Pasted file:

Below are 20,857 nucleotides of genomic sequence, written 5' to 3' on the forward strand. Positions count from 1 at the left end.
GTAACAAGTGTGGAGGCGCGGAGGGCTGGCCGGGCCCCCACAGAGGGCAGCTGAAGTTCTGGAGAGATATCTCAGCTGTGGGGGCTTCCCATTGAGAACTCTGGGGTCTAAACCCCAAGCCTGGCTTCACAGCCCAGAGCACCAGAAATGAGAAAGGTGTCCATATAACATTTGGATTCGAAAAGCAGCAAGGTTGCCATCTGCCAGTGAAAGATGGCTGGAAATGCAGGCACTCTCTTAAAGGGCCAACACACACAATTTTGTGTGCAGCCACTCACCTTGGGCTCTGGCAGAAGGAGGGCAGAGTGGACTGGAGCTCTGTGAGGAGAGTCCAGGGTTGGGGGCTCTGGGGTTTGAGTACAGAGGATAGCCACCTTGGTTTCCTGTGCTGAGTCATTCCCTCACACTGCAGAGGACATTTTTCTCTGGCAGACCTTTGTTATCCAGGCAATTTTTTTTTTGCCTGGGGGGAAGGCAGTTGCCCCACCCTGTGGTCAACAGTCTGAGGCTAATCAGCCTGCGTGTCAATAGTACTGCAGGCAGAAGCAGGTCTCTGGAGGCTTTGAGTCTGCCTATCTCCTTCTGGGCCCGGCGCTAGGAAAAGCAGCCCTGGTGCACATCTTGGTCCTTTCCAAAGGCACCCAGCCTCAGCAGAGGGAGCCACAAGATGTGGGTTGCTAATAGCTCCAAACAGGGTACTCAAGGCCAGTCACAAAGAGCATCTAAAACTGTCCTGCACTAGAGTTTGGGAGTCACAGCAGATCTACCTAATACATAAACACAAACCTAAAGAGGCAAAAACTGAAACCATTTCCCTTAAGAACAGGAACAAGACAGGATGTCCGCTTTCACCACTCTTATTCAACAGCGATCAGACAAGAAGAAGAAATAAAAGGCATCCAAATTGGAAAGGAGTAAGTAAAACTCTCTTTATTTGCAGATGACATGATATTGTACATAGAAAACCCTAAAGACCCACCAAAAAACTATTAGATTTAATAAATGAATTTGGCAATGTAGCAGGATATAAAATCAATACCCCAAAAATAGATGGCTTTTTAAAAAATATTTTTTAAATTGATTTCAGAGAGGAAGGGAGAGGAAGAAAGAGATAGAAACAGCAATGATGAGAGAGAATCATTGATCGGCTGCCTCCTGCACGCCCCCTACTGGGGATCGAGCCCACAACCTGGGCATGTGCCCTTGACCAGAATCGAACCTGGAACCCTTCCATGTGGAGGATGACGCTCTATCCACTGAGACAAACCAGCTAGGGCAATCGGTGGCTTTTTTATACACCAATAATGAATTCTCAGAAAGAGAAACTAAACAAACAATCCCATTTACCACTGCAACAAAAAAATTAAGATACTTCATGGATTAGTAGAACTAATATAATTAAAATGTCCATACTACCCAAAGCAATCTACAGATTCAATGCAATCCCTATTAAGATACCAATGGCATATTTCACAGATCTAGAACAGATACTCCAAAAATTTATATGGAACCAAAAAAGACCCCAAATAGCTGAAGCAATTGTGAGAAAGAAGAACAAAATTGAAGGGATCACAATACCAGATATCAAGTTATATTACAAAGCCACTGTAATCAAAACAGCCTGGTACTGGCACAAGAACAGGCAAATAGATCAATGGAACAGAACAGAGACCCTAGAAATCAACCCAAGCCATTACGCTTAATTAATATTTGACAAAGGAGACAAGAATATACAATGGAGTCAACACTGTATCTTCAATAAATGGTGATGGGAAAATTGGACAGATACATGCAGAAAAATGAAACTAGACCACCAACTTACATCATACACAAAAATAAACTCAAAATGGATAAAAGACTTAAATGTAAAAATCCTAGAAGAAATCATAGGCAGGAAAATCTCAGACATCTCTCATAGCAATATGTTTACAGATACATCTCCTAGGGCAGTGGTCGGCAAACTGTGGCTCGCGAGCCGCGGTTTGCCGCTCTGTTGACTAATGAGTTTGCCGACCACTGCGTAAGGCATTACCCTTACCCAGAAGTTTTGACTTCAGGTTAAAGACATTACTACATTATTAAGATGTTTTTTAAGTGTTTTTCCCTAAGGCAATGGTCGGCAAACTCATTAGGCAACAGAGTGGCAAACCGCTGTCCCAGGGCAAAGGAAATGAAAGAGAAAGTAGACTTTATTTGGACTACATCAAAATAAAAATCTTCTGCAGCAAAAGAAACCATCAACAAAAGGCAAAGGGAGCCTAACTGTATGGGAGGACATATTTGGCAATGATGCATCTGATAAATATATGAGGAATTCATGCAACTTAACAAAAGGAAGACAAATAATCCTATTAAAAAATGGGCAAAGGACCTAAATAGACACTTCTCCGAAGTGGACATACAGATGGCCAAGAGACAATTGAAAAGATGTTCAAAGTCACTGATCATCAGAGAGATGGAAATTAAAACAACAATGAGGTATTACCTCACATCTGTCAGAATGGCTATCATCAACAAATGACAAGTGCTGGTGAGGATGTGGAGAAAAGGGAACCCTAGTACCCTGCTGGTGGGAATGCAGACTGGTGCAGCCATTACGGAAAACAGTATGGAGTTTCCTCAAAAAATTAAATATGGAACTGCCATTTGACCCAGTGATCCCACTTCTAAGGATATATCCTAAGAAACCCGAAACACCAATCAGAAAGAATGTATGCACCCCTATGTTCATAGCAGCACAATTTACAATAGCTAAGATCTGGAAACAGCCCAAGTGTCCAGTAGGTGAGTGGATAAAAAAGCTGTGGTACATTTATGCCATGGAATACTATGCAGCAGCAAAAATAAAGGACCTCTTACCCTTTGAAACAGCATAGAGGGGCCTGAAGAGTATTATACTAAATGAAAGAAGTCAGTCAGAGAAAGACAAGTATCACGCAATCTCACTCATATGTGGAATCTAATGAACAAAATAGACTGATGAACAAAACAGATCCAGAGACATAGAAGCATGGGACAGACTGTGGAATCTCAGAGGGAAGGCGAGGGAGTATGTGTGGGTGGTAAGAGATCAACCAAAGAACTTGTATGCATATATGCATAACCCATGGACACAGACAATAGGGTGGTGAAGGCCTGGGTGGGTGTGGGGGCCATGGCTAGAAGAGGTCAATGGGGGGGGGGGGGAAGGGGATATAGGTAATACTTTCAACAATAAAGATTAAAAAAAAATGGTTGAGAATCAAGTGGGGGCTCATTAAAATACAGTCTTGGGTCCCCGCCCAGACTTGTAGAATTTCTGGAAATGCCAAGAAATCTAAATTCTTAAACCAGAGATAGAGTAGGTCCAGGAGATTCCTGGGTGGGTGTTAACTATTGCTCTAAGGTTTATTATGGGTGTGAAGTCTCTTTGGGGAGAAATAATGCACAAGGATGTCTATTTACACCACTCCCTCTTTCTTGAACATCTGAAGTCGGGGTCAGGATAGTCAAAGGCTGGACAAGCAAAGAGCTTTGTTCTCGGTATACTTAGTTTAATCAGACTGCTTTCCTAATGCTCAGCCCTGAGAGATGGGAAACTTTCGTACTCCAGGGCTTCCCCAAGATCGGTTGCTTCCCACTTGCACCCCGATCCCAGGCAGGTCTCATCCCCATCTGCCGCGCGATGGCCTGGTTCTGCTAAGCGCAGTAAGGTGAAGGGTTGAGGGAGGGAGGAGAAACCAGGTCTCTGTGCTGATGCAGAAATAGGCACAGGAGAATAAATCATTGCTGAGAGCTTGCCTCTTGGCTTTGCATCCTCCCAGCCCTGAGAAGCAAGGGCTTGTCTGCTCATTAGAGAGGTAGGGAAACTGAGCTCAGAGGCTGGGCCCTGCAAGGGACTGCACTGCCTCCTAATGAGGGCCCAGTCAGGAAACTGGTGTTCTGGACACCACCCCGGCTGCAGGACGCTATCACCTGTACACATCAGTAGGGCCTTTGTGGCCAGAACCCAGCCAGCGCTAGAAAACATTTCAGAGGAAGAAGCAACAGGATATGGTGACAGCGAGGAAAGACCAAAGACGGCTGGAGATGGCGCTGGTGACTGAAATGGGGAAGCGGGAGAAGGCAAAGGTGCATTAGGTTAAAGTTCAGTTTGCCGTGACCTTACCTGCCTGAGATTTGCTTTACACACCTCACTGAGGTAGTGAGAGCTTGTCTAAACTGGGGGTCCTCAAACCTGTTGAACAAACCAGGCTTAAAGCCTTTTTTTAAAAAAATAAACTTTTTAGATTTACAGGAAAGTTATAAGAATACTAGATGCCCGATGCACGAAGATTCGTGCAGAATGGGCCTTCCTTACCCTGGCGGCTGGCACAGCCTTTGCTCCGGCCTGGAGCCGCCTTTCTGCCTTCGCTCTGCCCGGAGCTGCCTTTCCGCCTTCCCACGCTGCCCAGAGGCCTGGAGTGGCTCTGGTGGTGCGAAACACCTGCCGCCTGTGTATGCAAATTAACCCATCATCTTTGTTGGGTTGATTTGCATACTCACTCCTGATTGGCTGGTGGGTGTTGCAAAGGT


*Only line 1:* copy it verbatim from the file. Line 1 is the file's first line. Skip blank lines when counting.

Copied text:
Below are 20,857 nucleotides of genomic sequence, written 5' to 3' on the forward strand. Positions count from 1 at the left end.